Borderline Personality Disorder

What is borderline personality disorder?

Borderline personality disorder (BPD) is a mental illness . It may also be called emotionally unstable personality disorder. People with BPD have unstable moods and can act recklessly. They also have a hard time managing their emotions consistently. If you have BPD, you may have problems with daily tasks, obligations, and life events. You may have trouble keeping jobs and relationships. And you may use food, alcohol, or other substances to cope.

It’s important to get treatment because you are at higher risk for suicide. You are also at higher risk for depression, anxiety, substance abuse, and self-harm. Experts are still learning about the condition. Certain kinds of treatment can help and are often quite successful.

What causes borderline personality disorder?

Mental health experts don’t know exactly what causes BPD. Some studies have shown it may be passed down in families. Your social and cultural surroundings may also play a part. For example, you may be at higher risk for BPD if you are part of a community with unstable relationships. People are at a higher risk for getting BPD if they have suffered from childhood trauma, abuse, or neglect. Living with parents or guardians who have a history of substance abuse or criminal activity may increase the risk as well.

What are the symptoms of borderline personality disorder?

The symptoms of BPD often start during the teen years. Symptoms can be a bit different for each person. But people with BPD will have at least 5 of these symptoms over time:

  • A pattern of severe mood changes over hours or days
  • Extreme anger and problems controlling anger
  • Strong, up-and-down relationships with family and friends that can go quickly from very close to anger and hatred
  • Extreme fear of and reactions to abandonment, and extreme behaviors to avoid abandonment
  • A rapidly changing sense of self that can cause sudden changes in goals, values, or behaviors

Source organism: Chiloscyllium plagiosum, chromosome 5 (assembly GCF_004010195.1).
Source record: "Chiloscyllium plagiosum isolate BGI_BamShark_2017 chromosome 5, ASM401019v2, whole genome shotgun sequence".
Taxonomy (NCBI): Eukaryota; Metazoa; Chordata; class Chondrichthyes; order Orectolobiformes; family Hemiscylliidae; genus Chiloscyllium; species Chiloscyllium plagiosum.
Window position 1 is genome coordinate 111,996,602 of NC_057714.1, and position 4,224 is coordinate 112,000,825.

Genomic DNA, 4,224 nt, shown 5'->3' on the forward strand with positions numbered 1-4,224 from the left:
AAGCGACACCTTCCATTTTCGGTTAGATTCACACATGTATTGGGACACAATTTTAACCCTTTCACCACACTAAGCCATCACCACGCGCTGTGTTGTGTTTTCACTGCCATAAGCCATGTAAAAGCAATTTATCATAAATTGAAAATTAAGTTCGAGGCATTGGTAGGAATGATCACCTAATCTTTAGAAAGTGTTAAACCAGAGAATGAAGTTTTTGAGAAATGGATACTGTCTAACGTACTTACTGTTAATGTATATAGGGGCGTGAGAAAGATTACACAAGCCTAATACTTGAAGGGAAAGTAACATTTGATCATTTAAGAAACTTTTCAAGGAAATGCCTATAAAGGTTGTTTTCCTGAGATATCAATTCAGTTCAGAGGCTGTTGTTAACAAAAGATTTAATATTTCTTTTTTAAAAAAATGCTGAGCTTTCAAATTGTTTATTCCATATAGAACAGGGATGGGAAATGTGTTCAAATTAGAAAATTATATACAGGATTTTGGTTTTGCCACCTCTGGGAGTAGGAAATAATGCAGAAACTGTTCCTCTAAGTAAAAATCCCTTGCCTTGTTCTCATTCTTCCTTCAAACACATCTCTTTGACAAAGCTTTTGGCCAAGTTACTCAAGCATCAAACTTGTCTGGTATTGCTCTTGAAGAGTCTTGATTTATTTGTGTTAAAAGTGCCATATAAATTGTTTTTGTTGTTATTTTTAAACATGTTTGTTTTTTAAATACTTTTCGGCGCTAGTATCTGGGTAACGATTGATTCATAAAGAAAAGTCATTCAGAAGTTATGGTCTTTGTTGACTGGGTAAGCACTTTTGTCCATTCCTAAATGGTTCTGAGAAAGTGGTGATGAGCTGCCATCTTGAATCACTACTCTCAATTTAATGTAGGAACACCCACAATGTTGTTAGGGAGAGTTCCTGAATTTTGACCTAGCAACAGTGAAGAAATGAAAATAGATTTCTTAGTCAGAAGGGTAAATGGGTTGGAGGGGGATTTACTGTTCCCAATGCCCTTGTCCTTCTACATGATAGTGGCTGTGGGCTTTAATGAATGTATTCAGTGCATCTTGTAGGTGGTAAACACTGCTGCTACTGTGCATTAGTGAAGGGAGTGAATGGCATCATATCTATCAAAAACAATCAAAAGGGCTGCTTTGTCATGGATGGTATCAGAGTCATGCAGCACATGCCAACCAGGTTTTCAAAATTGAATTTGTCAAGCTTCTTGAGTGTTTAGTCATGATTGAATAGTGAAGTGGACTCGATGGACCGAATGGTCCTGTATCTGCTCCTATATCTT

• Feeling disconnected from themselves, their body, or reality, or having paranoid thoughts
  • Ongoing feelings of emptiness
  • Self-destructive behaviors such as substance abuse, binge eating, unsafe sex with multiple partners, unsafe driving, or reckless spending
  • Suicide attempts or self-harming behavior such as cutting, hair pulling, or burning

The symptoms of BPD may look like other health conditions or problems. Always talk with your healthcare provider for a diagnosis.

How is borderline personality disorder diagnosed?

If you have BPD symptoms, you can be diagnosed by a mental health provider. This type of specialist can include a psychiatrist or a psychologist. Or you may be seen by a licensed clinical social worker (LCSW) or psychiatric nurse practitioner.

The mental health provider will ask about your health history and your symptoms. You may be asked about your family’s history of mental health conditions. You may also have a physical exam. This can rule out other illness. Make sure to tell the mental health provider about any health problems you have and any medicines you take.

How is borderline personality disorder treated?

Treatment will depend on your symptoms, age, and general health. It will also depend on how severe the condition is.

Many people with BPD respond well to treatment and get better. The most common treatment for BPD is psychotherapy. It can be done one-on-one or in a group setting. It may also be helpful if your family is part of the treatment. A trained psychotherapist may use one or more of these methods:

  • Cognitive behavioral therapy (CBT). This gives you tools to help change your thoughts and actions.
  • Dialectical behavior therapy. This helps you to be more aware of the current moment. It teaches you how to reduce extreme emotions and actions.
  • Schema-focused therapy. This helps you change how you see yourself. It helps you turn negative views into more positive ones.
  • Systems Training for Emotional Predictability and Problem Solving (STEPPS). This trains you to use tools to manage your reactions to certain situations. Family and friends are also trained.

Medicines can also help some people with BPD. Medicines are generally not the first line of treatment because their benefits in treating BPD are unclear. When prescribed, medicines are used to treat specific symptoms such as depression or mood swings.

Neuroleptic and atypical antipsychotic medicine can help with some symptoms. Antidepressant and anti-anxiety medicine can be used to treat symptoms of depression or anxiety that may happen at the same time as BPD.

Contact Dr. Fogelson’s office to schedule an appointment for a Borderline Personality Disorder evaluation.

*UCLA Adult Health Library Borderline Personality Disorder